By now, as sixty years closes in on me, I have watched and waited at the bedside of first my father and then, ten years later, my mother as each by death passed from this life.  They had both lived good, long lives and were faithful followers of Christ.  Yet death for each was a battle, and those of us children present at their sides sought to comfort the beloved who was dying.  The sustained grip of hand on hand, the caress of the forehead, the moistening of dried lips and mouth with cool water, the soft yet firmly spoken words of love—we were intent to comfort:  you are dear to us, all will be well, we will be together yet again . . . . Then, as one by one they passed beyond our labor to comfort and we were left bereft and alone to witness the flash-freeze pallor of death, we sought comfort for ourselves.

Thus when God speaks comfort to his people through his prophet Isaiah, we are ready to identify ourselves with that people.  We have seen hard service, our hearts have been rent by separation from our beloved, we have pocketed within our own souls the wages of deadly sin, so God knows, we need comfort.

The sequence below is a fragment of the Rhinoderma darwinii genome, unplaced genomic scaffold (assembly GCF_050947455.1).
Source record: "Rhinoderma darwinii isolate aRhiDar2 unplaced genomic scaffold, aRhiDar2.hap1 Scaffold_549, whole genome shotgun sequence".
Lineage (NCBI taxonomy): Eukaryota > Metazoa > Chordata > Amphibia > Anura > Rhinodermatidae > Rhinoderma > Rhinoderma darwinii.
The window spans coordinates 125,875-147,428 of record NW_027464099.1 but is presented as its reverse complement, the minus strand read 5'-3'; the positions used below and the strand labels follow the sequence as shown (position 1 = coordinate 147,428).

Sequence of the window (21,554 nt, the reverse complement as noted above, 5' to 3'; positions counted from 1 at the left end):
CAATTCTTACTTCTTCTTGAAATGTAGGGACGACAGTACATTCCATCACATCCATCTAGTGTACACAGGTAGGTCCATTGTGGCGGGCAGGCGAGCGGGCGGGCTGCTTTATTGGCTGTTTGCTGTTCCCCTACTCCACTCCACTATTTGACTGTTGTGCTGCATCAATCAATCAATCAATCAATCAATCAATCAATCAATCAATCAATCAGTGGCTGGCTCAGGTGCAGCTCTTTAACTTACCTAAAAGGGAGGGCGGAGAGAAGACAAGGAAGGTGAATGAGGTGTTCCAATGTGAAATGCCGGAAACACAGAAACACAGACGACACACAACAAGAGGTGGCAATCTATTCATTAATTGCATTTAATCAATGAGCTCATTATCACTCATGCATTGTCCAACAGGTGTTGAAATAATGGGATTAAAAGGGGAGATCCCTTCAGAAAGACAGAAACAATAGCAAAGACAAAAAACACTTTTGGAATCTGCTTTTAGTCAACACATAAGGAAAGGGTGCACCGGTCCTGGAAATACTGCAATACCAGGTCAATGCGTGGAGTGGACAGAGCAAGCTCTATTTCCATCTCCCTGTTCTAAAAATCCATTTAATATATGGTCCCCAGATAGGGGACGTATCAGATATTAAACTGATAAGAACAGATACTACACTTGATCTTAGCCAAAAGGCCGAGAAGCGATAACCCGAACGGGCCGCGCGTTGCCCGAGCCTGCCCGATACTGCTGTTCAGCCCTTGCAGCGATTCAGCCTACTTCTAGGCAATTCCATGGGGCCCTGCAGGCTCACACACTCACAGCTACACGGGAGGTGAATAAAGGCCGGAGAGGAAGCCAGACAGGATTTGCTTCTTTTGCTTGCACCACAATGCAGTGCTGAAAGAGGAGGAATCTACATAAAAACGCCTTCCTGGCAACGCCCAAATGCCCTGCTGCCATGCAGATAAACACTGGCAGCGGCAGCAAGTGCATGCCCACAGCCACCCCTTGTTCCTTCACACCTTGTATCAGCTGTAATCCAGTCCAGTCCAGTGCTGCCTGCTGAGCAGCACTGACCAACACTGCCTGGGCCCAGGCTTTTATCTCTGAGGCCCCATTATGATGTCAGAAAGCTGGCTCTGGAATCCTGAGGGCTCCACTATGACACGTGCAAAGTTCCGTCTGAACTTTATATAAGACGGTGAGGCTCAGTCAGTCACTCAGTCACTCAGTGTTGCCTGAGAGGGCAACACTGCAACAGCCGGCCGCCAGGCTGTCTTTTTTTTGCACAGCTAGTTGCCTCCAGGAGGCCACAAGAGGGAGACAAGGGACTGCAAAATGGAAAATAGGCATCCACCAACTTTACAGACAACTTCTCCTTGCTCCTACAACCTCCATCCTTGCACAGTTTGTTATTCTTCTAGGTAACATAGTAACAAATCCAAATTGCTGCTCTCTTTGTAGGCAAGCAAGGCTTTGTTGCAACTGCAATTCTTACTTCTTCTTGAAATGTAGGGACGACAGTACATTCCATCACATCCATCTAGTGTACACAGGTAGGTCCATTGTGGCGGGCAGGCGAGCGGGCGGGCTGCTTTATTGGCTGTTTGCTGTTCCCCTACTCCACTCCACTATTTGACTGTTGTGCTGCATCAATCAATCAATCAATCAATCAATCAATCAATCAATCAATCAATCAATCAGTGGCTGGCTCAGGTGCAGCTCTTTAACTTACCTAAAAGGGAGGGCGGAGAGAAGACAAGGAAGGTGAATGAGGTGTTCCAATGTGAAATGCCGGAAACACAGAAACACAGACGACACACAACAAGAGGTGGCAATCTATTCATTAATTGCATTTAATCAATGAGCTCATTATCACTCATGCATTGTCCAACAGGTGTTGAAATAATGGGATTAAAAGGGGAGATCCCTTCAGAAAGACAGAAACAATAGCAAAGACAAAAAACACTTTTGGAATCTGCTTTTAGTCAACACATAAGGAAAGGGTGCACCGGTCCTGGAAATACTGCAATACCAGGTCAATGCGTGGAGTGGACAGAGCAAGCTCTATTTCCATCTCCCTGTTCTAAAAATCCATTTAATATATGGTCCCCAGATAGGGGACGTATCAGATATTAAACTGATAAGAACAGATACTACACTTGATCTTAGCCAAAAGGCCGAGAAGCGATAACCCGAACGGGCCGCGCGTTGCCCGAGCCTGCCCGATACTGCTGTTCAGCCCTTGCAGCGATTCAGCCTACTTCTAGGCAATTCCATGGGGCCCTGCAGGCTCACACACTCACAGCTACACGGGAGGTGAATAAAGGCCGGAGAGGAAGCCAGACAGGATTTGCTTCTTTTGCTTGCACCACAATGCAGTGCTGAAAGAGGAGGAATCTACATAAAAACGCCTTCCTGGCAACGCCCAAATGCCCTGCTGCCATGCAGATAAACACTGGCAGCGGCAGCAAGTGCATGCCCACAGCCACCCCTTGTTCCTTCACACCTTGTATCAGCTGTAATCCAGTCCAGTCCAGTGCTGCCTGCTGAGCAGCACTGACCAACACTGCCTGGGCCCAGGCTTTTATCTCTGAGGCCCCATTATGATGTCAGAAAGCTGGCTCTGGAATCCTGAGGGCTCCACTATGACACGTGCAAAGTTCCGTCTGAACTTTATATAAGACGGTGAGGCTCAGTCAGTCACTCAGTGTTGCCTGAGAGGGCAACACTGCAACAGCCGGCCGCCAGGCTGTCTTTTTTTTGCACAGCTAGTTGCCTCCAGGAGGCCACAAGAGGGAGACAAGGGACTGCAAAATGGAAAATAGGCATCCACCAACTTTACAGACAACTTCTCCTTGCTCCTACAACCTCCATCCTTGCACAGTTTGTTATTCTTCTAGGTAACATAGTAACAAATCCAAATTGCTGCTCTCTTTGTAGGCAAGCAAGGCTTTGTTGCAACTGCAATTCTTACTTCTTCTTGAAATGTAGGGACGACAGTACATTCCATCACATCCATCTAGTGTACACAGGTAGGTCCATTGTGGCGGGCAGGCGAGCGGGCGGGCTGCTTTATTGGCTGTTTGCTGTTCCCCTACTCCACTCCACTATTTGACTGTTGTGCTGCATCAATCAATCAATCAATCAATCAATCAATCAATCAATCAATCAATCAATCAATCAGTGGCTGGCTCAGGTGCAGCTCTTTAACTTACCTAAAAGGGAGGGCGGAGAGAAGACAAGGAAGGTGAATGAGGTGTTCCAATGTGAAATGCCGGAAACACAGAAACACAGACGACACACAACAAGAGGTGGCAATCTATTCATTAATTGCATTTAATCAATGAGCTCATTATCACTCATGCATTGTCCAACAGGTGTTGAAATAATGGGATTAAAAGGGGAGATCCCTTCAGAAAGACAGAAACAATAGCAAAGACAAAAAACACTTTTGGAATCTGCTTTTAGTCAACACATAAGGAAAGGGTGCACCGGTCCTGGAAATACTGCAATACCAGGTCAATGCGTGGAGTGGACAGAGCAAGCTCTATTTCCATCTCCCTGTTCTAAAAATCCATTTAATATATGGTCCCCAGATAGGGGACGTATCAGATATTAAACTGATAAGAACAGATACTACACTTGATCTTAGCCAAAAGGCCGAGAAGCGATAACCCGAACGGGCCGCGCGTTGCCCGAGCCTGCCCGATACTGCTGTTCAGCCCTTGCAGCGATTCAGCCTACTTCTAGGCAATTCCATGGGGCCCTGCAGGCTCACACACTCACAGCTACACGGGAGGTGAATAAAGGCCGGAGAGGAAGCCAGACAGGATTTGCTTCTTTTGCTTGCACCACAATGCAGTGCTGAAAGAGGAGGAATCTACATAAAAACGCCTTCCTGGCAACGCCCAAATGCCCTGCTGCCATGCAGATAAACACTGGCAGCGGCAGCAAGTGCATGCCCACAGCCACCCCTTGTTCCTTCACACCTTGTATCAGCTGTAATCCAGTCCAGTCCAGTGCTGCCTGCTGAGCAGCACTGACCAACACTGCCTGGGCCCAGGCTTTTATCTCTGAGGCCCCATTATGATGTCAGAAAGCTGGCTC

As God commands comfort in verse one, so he promptly provides the means of delivering that comfort in verse two:  speak tenderly, proclaim that hard service is completed, that sin has been paid for doubly, much more than enough.  These are indeed sweet words for one who would be comforter.

But what is the basis in reality for such words?  Here is where Christmas is in play.  It is in Christ, the Ancient of Days become babe, that God himself has performed hard service for us, has paid off the wages of sin with the gift of his life, has given double grace in spite of all our sins, has gone ahead and opened a way for us through death to life everlasting—and we belong to him.  On account of his mercy we by faith are his dear family, his children, his brothers and sisters—and he alone is our comfort, in life and in death.

~Dan Gibson